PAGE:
For half a century now, the “rules versus discretion” debate in monetary economics has focused on the so-called “time inconsistency” problem. The problem is that, although a discretionary central bank might promise not to allow the inflation rate to rise above zero (or some other ideal value), the fact that an inflation “surprise” can boost employment and output in the short run will tempt it to break its promise. Realizing this, market participants will anticipate higher inflation. The long-run result is a higher inflation rate with no improvement in either employment or output. By limiting the central bankers’ options, a monetary rule solves the time inconsistency problem.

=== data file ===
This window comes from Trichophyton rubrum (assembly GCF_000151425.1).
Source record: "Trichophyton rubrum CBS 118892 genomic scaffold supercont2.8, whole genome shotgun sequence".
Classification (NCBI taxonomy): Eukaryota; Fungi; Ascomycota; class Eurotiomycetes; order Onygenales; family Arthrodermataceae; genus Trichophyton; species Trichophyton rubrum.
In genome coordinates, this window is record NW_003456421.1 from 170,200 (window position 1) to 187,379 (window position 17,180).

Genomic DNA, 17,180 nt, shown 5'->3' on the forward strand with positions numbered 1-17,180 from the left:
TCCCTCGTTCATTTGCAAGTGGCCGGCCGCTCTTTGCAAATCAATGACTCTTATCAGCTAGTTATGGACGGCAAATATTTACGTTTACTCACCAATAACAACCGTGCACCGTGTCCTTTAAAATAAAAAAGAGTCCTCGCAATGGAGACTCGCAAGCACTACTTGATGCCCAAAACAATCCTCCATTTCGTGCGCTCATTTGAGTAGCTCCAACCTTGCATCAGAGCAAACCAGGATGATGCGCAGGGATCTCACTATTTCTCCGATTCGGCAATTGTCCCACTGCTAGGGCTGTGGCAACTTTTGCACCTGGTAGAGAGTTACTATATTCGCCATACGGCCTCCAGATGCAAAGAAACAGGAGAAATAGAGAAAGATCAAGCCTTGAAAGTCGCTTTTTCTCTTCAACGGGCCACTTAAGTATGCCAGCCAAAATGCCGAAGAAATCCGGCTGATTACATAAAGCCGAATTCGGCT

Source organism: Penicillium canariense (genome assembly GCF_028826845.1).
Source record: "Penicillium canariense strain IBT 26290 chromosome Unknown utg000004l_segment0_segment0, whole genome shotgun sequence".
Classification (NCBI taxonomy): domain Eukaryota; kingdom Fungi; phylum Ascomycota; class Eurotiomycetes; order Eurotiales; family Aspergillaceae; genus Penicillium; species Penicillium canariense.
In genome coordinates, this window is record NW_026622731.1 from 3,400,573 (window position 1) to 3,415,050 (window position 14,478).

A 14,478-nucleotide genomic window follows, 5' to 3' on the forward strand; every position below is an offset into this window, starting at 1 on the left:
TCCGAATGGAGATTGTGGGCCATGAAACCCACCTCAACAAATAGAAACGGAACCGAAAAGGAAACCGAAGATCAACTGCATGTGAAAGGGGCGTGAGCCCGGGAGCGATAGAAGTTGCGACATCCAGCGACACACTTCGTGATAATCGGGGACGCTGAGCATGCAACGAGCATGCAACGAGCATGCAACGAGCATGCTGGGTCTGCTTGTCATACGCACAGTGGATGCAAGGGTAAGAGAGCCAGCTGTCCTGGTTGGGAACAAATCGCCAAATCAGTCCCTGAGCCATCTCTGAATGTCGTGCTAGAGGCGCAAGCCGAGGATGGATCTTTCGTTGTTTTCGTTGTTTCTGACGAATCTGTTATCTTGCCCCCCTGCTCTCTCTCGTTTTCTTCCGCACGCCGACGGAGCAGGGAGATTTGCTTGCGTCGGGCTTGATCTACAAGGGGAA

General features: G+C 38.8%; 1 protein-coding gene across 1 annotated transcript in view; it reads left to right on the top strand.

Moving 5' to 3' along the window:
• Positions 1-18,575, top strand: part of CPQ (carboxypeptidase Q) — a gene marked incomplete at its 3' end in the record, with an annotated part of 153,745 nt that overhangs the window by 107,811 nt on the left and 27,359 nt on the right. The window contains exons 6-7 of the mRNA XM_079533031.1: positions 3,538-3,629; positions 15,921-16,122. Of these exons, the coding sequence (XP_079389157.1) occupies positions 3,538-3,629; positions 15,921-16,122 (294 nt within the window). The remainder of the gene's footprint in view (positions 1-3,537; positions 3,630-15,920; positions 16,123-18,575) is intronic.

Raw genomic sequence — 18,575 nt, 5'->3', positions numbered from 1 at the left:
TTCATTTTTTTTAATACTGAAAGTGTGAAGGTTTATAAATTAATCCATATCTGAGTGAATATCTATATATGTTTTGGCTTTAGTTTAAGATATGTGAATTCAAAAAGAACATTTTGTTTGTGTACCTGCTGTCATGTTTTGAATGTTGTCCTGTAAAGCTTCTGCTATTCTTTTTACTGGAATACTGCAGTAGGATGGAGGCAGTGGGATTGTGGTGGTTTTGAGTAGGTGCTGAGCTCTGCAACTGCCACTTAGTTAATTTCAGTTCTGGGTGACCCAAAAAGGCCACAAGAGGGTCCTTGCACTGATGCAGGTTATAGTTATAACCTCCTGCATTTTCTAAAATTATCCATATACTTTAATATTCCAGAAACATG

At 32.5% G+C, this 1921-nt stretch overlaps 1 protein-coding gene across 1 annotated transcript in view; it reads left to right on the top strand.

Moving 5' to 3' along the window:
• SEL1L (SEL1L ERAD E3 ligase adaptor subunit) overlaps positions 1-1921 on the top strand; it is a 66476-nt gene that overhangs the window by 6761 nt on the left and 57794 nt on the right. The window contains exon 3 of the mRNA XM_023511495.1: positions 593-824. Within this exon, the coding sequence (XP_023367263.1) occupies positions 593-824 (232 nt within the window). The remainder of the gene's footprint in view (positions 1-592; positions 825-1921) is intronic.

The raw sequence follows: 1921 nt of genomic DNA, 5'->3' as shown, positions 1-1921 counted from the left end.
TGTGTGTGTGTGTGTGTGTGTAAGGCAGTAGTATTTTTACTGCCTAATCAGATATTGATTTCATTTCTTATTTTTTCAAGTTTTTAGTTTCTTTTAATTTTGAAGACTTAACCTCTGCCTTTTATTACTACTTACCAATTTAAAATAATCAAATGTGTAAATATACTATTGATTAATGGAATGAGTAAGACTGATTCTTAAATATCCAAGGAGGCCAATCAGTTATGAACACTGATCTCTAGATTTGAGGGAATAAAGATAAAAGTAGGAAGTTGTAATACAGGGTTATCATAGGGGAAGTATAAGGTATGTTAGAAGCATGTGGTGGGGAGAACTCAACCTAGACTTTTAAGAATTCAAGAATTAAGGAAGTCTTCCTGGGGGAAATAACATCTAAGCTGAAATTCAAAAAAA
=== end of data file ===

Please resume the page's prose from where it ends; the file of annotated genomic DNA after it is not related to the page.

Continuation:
An earlier rules-versus-discretion debate had taken place in the 1920s and 1930s.1 The later one, which was inspired by the stagflation of the 1970s, differed in that it was influenced by the New Classical revolution that was taking place around the same time. Consequently, the later critics of monetary discretion, including Finn Kydland and Edward Prescott, Guillermo Calvo, Benn McCallum, Robert Barro and David Gordon, and John Taylor,2 differed from their predecessors by building their arguments on the premise that central bankers were both well (if not quite perfectly) informed and well intentioned. Discretion, according to them, leads to less than ideal outcomes not because central bankers are ignorant or misguided, but because of misaligned incentives.